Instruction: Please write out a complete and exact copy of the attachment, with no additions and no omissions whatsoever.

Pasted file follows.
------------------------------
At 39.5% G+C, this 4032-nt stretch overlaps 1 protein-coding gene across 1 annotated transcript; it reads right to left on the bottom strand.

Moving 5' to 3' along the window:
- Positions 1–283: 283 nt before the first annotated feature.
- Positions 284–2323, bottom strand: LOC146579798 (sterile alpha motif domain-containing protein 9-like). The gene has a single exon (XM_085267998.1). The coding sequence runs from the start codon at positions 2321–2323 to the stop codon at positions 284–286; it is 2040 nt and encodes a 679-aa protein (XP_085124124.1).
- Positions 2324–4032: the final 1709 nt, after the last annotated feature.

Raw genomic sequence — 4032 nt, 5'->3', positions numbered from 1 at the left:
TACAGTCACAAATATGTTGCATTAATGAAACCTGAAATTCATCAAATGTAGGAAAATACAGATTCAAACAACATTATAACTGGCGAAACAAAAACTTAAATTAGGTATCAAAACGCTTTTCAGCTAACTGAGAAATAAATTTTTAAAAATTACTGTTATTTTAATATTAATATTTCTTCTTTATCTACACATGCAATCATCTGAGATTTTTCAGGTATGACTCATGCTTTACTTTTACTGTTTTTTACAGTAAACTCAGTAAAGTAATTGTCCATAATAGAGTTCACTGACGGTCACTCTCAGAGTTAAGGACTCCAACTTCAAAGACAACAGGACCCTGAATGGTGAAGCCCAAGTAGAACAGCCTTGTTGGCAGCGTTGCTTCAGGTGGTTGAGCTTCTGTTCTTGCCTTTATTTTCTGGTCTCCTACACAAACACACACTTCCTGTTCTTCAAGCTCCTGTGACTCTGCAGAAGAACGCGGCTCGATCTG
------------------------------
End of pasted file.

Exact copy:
At 39.5% G+C, this 4032-nt stretch overlaps 1 protein-coding gene across 1 annotated transcript; it reads right to left on the bottom strand.

Moving 5' to 3' along the window:
- Positions 1–283: 283 nt before the first annotated feature.
- Positions 284–2323, bottom strand: LOC146579798 (sterile alpha motif domain-containing protein 9-like). The gene has a single exon (XM_085267998.1). The coding sequence runs from the start codon at positions 2321–2323 to the stop codon at positions 284–286; it is 2040 nt and encodes a 679-aa protein (XP_085124124.1).
- Positions 2324–4032: the final 1709 nt, after the last annotated feature.

Raw genomic sequence — 4032 nt, 5'->3', positions numbered from 1 at the left:
TACAGTCACAAATATGTTGCATTAATGAAACCTGAAATTCATCAAATGTAGGAAAATACAGATTCAAACAACATTATAACTGGCGAAACAAAAACTTAAATTAGGTATCAAAACGCTTTTCAGCTAACTGAGAAATAAATTTTTAAAAATTACTGTTATTTTAATATTAATATTTCTTCTTTATCTACACATGCAATCATCTGAGATTTTTCAGGTATGACTCATGCTTTACTTTTACTGTTTTTTACAGTAAACTCAGTAAAGTAATTGTCCATAATAGAGTTCACTGACGGTCACTCTCAGAGTTAAGGACTCCAACTTCAAAGACAACAGGACCCTGAATGGTGAAGCCCAAGTAGAACAGCCTTGTTGGCAGCGTTGCTTCAGGTGGTTGAGCTTCTGTTCTTGCCTTTATTTTCTGGTCTCCTACACAAACACACACTTCCTGTTCTTCAAGCTCCTGTGACTCTGCAGAAGAACGCGGCTCGATCTG